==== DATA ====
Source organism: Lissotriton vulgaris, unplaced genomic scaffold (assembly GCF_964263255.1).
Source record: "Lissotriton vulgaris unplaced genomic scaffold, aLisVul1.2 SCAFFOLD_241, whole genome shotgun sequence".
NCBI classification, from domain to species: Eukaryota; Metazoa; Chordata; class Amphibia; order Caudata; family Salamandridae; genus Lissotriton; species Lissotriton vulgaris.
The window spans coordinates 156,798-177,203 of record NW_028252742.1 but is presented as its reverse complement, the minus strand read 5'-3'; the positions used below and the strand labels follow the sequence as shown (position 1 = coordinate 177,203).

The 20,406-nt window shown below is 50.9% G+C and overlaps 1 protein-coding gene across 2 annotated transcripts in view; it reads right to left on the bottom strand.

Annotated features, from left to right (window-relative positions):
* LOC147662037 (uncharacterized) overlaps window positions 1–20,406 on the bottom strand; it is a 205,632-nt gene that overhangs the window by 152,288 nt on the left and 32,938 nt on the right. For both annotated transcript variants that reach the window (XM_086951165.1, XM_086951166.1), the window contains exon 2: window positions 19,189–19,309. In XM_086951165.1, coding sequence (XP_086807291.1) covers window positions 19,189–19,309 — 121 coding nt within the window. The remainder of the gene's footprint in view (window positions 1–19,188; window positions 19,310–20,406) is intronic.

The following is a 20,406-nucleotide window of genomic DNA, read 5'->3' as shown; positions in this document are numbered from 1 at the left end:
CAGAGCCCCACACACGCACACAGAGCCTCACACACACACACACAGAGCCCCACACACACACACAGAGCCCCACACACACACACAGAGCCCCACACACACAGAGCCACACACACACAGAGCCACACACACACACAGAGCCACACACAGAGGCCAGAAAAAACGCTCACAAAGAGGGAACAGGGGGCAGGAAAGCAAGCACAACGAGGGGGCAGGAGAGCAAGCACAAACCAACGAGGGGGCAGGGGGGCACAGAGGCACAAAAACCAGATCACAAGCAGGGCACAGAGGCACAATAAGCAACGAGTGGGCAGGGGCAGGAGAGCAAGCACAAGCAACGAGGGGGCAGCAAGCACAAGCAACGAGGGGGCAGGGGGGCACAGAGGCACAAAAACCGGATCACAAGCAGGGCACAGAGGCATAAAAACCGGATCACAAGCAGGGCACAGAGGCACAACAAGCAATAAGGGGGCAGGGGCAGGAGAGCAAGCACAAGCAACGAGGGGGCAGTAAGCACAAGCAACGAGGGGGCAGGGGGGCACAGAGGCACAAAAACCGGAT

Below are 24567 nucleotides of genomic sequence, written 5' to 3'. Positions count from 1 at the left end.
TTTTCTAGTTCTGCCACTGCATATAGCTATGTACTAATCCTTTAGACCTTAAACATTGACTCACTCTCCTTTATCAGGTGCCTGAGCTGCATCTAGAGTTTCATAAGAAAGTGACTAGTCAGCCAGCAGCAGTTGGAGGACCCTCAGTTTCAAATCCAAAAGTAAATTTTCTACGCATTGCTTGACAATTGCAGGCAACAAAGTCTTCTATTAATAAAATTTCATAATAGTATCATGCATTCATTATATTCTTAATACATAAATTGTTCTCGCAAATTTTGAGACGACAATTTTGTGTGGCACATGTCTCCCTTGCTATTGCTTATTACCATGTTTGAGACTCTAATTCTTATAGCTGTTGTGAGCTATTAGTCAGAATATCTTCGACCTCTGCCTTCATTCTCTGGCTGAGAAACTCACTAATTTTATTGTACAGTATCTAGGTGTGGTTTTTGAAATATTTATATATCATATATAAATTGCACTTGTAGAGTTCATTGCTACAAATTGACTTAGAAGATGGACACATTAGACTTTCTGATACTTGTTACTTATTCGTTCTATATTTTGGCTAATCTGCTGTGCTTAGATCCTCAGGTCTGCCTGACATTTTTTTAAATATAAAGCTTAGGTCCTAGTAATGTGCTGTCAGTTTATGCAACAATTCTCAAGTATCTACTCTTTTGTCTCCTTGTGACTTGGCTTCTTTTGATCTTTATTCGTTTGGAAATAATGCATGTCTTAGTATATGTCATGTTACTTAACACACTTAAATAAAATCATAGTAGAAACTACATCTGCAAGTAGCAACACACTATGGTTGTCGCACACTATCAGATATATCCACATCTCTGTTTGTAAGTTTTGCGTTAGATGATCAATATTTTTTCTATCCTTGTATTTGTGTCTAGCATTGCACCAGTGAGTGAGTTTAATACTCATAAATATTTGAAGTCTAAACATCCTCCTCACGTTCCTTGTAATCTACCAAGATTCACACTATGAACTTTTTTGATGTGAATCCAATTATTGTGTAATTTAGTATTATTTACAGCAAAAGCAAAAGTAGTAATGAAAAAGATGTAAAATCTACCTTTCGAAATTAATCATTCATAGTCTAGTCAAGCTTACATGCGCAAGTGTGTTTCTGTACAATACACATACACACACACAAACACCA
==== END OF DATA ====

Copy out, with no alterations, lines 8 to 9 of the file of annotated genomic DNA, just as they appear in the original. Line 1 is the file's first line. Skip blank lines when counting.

The following is a 20,406-nucleotide window of genomic DNA, read 5'->3' as shown; positions in this document are numbered from 1 at the left end:
CAGAGCCCCACACACGCACACAGAGCCTCACACACACACACACAGAGCCCCACACACACACACAGAGCCCCACACACACACACAGAGCCCCACACACACAGAGCCACACACACACAGAGCCACACACACACACAGAGCCACACACAGAGGCCAGAAAAAACGCTCACAAAGAGGGAACAGGGGGCAGGAAAGCAAGCACAACGAGGGGGCAGGAGAGCAAGCACAAACCAACGAGGGGGCAGGGGGGCACAGAGGCACAAAAACCAGATCACAAGCAGGGCACAGAGGCACAATAAGCAACGAGTGGGCAGGGGCAGGAGAGCAAGCACAAGCAACGAGGGGGCAGCAAGCACAAGCAACGAGGGGGCAGGGGGGCACAGAGGCACAAAAACCGGATCACAAGCAGGGCACAGAGGCATAAAAACCGGATCACAAGCAGGGCACAGAGGCACAACAAGCAATAAGGGGGCAGGGGCAGGAGAGCAAGCACAAGCAACGAGGGGGCAGTAAGCACAAGCAACGAGGGGGCAGGGGGGCACAGAGGCACAAAAACCGGAT